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Early game, massive opportunity, especially for two Edmonton Oilers prospects – Edmonton Journal



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This in from Reid Wilkins of 630 CHED, the Edmonton Oilers expected line combos tonight against the Calgary Flames, a game that will live-streamed on


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My take

1. It’s the first pre-season game, but first impressions are huge for at least two young-ish Edmonton Oilers prospects who need to put on a big show if they’re finally going to crack the Oilers roster. They will have other chances to do so, yes, but the clock is ticking, all Oilers organizational eyes are on them, and it’s time to shine if they hope to stick in Edmonton. They both have golden opportunities.

2. Tyler Benson is the first of the two. The kid was drafted in 2016, five years ago. Indeed, Benson is no longer a kid. He’s 23, and all kinds of fellow forwards from that draft have established themselves as NHLers, like Auston Matthews, Matt Tkachuk and Patrik Laine from the top of the draft, but also forwards taken late in the first round or in the second round and after, such as Alex DeBrincat, Jordan Kyrou, Jesper Bratt, Tage Thompson, Max Jones, and Brett Howden. It’s Last-Chance-Gas for other relatively high picks like Sam Steel, Rasmus Asplund, Nathan Bastian and Boris Katchouk. Can they finally grab an NHL job?


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3. Oilers GM Ken Holland said this past week in a radio interview that Benson is penciled into the line-up and that it’s his job to loose. That’s good news for the young forward, but as the old saying goes, that and $2.00 will get him a coffee at Tim Horton’s. Benson has to earn it now on the ice, Holland said. So far in camp, the reports have been good, with Benson coming to camp in excellent shape and looking quicker on the ice.

4. Benson has been teamed up in camp with his AHL linemates Ryan McLeod and Cooper Marody. They were arguably the AHL’s best two-way line last year. McLeod has already made the jump to the NHL and played OK two-way hockey there late last season. He earned a spot in some playoff games. Marody, like Benson, is in Last-Chance-Gas territory as a prospect. But the trio can wheel on the attack and defend effectively. They need to do both tonight against Calgary. There is an outside shot, say 20 per cent, that the trio could somehow find their way forward together as the Oil’s third scoring line to start the year.


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5. The other Oilers prospect on the hot seat is “Wild” Bill Lagesson, who has played seven full seasons since he was drafted 91st overalll in 2014. If he makes it, he’ll be a super rarity, a player who eventually makes the NHL as 25-year-old who is still with the original team that drafted him. It’s such a glorious storyline that one has to think whichever entity is running The Simulation will align things to make it happen.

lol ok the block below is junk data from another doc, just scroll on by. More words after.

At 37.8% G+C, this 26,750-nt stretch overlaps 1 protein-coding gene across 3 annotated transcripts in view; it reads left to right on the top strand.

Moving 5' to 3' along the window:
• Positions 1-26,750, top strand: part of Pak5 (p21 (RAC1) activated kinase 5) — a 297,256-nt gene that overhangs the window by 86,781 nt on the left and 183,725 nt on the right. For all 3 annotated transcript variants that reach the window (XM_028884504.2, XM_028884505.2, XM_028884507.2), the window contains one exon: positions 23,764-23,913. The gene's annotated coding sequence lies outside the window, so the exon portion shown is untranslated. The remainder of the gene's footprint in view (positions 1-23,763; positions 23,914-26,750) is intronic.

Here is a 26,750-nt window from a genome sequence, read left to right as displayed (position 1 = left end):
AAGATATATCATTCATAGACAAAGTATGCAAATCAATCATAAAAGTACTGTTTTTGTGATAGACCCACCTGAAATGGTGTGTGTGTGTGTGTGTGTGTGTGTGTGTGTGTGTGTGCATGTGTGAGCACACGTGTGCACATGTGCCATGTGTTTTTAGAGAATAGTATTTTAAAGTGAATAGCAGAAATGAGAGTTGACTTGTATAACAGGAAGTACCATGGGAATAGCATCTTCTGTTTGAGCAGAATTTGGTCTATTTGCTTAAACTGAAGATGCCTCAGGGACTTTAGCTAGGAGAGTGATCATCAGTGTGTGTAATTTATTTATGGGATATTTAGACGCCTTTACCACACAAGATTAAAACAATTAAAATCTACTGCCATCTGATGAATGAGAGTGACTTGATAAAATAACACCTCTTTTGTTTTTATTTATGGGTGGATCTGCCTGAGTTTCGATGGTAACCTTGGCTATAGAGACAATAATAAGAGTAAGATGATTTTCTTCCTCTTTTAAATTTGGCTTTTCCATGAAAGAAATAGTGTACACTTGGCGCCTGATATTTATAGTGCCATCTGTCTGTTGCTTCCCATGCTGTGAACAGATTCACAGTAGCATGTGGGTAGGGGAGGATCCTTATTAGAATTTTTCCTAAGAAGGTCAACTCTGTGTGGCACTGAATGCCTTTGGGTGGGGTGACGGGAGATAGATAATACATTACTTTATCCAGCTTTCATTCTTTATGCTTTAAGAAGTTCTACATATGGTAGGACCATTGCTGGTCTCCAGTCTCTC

6. Lagesson got an early boost heading into camp, with veteran Kris Russell still injured and with even more veteran Duncan Keith out until his COVID quarantine ends next Friday. Lagesson is going to get some exhibition games, maybe a few more than anyone had originally planned, but what will he do with them? Will he be the player who looked like he might just hand in there as a shut-down d-man when he played so well with Adam Larsson early in the 2020-21 season? Or will he be the guy who struggled as that same season went on and he got hurt? Injury is a major factor in any player’s career, of course.


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7. Right now, Benson is slotted into the fourth line left wing spot. Lagesson ranks fifth on the left d-man chart, after Darnell Nurse, Keith, Slater Koekkoek and Russell. But injuries happen. Veterans slide. And sometimes a long-time prospect turns the corner and plays the kind of impactful hockey that allows him to stick in the NHL for a season or two or five.

8. The Flames have plenty of Big Bobby Clobbers in their line-up — Erik Gudbranson, Nikita Zadorov, Milan Lucic, Brett Ritchie and Martin Posisil — while the Oilers are going with skill. It will be an interesting test to see if Edmonton’s skill can stand up to and get the best of Calgary’s muscle. Rock beats scissors, so the Oilers will have to do more than make fancy plays. They’ll have to fight through the rough stuff and be all over these Flames, harassing and covering them at every turn. Paper beats rock.

At the Cult

LEAVINS: The Archibald conundrum

McCURDY: Day 3 of on-ice at Edmonton Oilers camp and the first cuts come down

STAPLES: What the Josh Archibald situation mean for the Edmonton Oilers

LEAVINS: Oilers off-season makeover made with an analytics brush